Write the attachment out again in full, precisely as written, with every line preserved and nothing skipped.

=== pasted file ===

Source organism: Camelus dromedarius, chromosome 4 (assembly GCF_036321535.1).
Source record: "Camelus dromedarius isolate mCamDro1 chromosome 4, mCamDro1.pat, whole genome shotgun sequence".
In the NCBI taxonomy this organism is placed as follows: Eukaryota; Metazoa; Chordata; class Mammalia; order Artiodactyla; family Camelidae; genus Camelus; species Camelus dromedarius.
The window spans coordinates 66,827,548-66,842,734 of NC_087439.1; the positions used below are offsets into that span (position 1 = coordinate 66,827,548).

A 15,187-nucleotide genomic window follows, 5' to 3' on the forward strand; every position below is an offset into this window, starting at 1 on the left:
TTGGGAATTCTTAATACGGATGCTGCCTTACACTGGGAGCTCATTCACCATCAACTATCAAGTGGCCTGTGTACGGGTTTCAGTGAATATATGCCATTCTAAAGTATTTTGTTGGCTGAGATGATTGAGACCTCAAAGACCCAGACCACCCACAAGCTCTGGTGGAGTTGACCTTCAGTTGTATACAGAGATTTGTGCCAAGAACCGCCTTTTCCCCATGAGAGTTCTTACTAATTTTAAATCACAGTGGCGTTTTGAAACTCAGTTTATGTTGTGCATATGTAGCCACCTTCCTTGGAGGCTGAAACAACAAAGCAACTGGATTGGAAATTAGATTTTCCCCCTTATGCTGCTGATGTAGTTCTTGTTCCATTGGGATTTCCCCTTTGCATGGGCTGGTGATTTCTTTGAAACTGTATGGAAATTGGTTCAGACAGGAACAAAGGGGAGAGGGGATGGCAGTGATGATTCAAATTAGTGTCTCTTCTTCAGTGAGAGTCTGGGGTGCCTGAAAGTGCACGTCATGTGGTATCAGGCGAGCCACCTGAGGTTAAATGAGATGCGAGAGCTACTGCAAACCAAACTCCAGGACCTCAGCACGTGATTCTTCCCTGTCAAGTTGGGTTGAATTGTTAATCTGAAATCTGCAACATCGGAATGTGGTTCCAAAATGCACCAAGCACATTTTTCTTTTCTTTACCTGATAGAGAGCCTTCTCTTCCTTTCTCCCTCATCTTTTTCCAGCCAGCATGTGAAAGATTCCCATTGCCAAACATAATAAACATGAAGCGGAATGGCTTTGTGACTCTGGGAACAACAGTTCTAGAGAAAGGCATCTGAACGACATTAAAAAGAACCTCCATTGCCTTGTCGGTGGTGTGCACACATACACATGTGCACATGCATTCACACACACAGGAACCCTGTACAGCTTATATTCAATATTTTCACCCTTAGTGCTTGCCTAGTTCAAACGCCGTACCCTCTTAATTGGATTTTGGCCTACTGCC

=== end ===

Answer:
Source organism: Camelus dromedarius, chromosome 4 (assembly GCF_036321535.1).
Source record: "Camelus dromedarius isolate mCamDro1 chromosome 4, mCamDro1.pat, whole genome shotgun sequence".
In the NCBI taxonomy this organism is placed as follows: Eukaryota; Metazoa; Chordata; class Mammalia; order Artiodactyla; family Camelidae; genus Camelus; species Camelus dromedarius.
The window spans coordinates 66,827,548-66,842,734 of NC_087439.1; the positions used below are offsets into that span (position 1 = coordinate 66,827,548).

A 15,187-nucleotide genomic window follows, 5' to 3' on the forward strand; every position below is an offset into this window, starting at 1 on the left:
TTGGGAATTCTTAATACGGATGCTGCCTTACACTGGGAGCTCATTCACCATCAACTATCAAGTGGCCTGTGTACGGGTTTCAGTGAATATATGCCATTCTAAAGTATTTTGTTGGCTGAGATGATTGAGACCTCAAAGACCCAGACCACCCACAAGCTCTGGTGGAGTTGACCTTCAGTTGTATACAGAGATTTGTGCCAAGAACCGCCTTTTCCCCATGAGAGTTCTTACTAATTTTAAATCACAGTGGCGTTTTGAAACTCAGTTTATGTTGTGCATATGTAGCCACCTTCCTTGGAGGCTGAAACAACAAAGCAACTGGATTGGAAATTAGATTTTCCCCCTTATGCTGCTGATGTAGTTCTTGTTCCATTGGGATTTCCCCTTTGCATGGGCTGGTGATTTCTTTGAAACTGTATGGAAATTGGTTCAGACAGGAACAAAGGGGAGAGGGGATGGCAGTGATGATTCAAATTAGTGTCTCTTCTTCAGTGAGAGTCTGGGGTGCCTGAAAGTGCACGTCATGTGGTATCAGGCGAGCCACCTGAGGTTAAATGAGATGCGAGAGCTACTGCAAACCAAACTCCAGGACCTCAGCACGTGATTCTTCCCTGTCAAGTTGGGTTGAATTGTTAATCTGAAATCTGCAACATCGGAATGTGGTTCCAAAATGCACCAAGCACATTTTTCTTTTCTTTACCTGATAGAGAGCCTTCTCTTCCTTTCTCCCTCATCTTTTTCCAGCCAGCATGTGAAAGATTCCCATTGCCAAACATAATAAACATGAAGCGGAATGGCTTTGTGACTCTGGGAACAACAGTTCTAGAGAAAGGCATCTGAACGACATTAAAAAGAACCTCCATTGCCTTGTCGGTGGTGTGCACACATACACATGTGCACATGCATTCACACACACAGGAACCCTGTACAGCTTATATTCAATATTTTCACCCTTAGTGCTTGCCTAGTTCAAACGCCGTACCCTCTTAATTGGATTTTGGCCTACTGCC